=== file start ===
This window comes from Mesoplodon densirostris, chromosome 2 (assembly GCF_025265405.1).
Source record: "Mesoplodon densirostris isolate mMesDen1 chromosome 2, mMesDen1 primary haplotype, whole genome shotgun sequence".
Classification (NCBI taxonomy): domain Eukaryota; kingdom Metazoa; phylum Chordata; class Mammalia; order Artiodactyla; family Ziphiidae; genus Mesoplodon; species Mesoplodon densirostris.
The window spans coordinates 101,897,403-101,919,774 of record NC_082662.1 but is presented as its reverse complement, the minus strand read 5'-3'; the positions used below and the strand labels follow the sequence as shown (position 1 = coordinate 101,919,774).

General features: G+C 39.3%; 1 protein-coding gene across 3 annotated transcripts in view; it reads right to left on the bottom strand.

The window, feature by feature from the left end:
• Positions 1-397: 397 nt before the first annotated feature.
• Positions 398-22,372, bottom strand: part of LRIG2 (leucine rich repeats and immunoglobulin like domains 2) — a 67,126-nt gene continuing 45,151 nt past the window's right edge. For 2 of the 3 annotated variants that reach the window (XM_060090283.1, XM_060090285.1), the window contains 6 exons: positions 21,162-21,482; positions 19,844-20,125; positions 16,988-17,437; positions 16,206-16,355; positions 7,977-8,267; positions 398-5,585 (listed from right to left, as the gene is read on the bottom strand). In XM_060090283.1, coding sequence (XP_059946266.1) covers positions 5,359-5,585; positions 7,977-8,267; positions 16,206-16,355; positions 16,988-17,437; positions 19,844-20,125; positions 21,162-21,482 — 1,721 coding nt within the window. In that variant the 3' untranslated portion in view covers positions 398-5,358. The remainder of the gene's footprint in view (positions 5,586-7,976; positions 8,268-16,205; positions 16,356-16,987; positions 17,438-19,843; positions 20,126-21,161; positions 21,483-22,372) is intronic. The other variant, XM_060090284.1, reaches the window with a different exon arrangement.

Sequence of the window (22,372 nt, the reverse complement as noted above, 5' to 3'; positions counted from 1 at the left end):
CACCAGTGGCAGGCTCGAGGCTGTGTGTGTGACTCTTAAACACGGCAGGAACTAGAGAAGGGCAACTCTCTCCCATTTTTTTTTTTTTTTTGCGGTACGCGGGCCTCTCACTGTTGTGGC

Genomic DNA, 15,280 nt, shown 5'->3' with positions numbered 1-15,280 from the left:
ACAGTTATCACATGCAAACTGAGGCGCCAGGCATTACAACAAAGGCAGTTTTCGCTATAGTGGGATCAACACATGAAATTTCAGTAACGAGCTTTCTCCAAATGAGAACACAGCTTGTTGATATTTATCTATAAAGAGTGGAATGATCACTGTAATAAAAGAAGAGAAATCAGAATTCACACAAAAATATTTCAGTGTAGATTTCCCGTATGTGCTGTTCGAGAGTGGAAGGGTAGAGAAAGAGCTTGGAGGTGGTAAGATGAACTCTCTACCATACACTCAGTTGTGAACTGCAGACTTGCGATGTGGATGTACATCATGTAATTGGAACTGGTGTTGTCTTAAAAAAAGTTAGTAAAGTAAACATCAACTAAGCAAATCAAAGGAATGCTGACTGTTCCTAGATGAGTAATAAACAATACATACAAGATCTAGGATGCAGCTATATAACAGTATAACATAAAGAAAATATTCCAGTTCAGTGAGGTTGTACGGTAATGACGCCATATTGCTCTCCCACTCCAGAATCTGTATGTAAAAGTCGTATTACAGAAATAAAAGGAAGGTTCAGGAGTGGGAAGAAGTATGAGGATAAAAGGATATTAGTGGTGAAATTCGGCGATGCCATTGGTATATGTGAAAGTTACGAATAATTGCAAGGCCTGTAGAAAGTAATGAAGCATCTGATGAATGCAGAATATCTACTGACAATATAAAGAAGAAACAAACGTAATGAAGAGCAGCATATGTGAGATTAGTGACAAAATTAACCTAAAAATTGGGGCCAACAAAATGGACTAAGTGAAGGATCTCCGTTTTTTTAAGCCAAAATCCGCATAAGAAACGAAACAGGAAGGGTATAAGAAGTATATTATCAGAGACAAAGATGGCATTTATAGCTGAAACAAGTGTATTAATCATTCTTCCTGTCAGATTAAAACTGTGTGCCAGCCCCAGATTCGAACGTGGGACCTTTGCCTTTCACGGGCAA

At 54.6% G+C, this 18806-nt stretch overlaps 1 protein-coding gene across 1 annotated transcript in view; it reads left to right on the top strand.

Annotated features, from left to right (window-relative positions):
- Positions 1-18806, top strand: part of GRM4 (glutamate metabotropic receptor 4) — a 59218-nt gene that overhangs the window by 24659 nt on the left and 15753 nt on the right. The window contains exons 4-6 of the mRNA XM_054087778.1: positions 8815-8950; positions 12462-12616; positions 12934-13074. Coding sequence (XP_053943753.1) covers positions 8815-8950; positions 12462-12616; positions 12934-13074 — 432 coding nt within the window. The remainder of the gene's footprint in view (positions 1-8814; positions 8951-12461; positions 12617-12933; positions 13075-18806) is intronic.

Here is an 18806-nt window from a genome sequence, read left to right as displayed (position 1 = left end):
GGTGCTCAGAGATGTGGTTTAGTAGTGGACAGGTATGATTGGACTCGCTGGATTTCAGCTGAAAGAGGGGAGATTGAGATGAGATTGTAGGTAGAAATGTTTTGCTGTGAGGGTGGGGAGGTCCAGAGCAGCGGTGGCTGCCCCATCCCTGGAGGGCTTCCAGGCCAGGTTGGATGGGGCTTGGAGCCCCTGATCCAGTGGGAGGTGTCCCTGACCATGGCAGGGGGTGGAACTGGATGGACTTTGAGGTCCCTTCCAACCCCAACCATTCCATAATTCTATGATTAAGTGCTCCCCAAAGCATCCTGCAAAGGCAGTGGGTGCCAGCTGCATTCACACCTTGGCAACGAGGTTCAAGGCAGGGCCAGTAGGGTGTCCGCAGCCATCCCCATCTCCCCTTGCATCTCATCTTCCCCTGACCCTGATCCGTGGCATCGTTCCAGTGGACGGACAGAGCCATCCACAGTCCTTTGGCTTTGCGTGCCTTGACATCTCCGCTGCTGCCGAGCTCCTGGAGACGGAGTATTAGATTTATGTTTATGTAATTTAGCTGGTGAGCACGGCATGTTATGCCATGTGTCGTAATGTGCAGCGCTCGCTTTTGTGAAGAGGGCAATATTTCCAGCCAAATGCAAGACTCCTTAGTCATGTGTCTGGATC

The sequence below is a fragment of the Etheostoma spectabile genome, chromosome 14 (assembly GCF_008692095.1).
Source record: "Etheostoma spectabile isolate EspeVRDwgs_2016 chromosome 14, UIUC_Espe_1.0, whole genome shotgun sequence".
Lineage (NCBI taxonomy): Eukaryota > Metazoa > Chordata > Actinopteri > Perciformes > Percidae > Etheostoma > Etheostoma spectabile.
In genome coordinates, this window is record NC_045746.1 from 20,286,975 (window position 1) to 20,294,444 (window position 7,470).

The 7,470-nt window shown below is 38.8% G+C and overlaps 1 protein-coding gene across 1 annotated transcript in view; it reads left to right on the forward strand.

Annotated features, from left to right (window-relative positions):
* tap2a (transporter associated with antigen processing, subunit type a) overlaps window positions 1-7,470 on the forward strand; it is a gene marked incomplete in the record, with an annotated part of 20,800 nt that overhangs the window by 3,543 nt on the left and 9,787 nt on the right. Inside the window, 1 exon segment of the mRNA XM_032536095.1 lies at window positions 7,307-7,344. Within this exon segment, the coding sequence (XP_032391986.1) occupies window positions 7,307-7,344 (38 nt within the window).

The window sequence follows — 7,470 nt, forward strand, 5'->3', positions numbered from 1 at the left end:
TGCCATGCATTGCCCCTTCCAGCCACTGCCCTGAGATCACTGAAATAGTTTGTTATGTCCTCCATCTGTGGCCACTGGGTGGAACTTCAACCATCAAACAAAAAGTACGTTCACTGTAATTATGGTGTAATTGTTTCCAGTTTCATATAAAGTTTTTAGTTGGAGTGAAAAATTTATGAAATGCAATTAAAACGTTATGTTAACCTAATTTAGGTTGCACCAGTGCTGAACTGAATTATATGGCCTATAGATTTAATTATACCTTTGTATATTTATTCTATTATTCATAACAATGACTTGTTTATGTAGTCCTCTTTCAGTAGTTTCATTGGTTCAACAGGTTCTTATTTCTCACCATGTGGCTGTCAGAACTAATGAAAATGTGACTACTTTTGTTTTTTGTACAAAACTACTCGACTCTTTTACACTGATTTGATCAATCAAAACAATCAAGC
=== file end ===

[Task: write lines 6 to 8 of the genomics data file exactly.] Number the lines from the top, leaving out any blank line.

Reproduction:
The window, feature by feature from the left end:
• Positions 1-397: 397 nt before the first annotated feature.
• Positions 398-22,372, bottom strand: part of LRIG2 (leucine rich repeats and immunoglobulin like domains 2) — a 67,126-nt gene continuing 45,151 nt past the window's right edge. For 2 of the 3 annotated variants that reach the window (XM_060090283.1, XM_060090285.1), the window contains 6 exons: positions 21,162-21,482; positions 19,844-20,125; positions 16,988-17,437; positions 16,206-16,355; positions 7,977-8,267; positions 398-5,585 (listed from right to left, as the gene is read on the bottom strand). In XM_060090283.1, coding sequence (XP_059946266.1) covers positions 5,359-5,585; positions 7,977-8,267; positions 16,206-16,355; positions 16,988-17,437; positions 19,844-20,125; positions 21,162-21,482 — 1,721 coding nt within the window. In that variant the 3' untranslated portion in view covers positions 398-5,358. The remainder of the gene's footprint in view (positions 5,586-7,976; positions 8,268-16,205; positions 16,356-16,987; positions 17,438-19,843; positions 20,126-21,161; positions 21,483-22,372) is intronic. The other variant, XM_060090284.1, reaches the window with a different exon arrangement.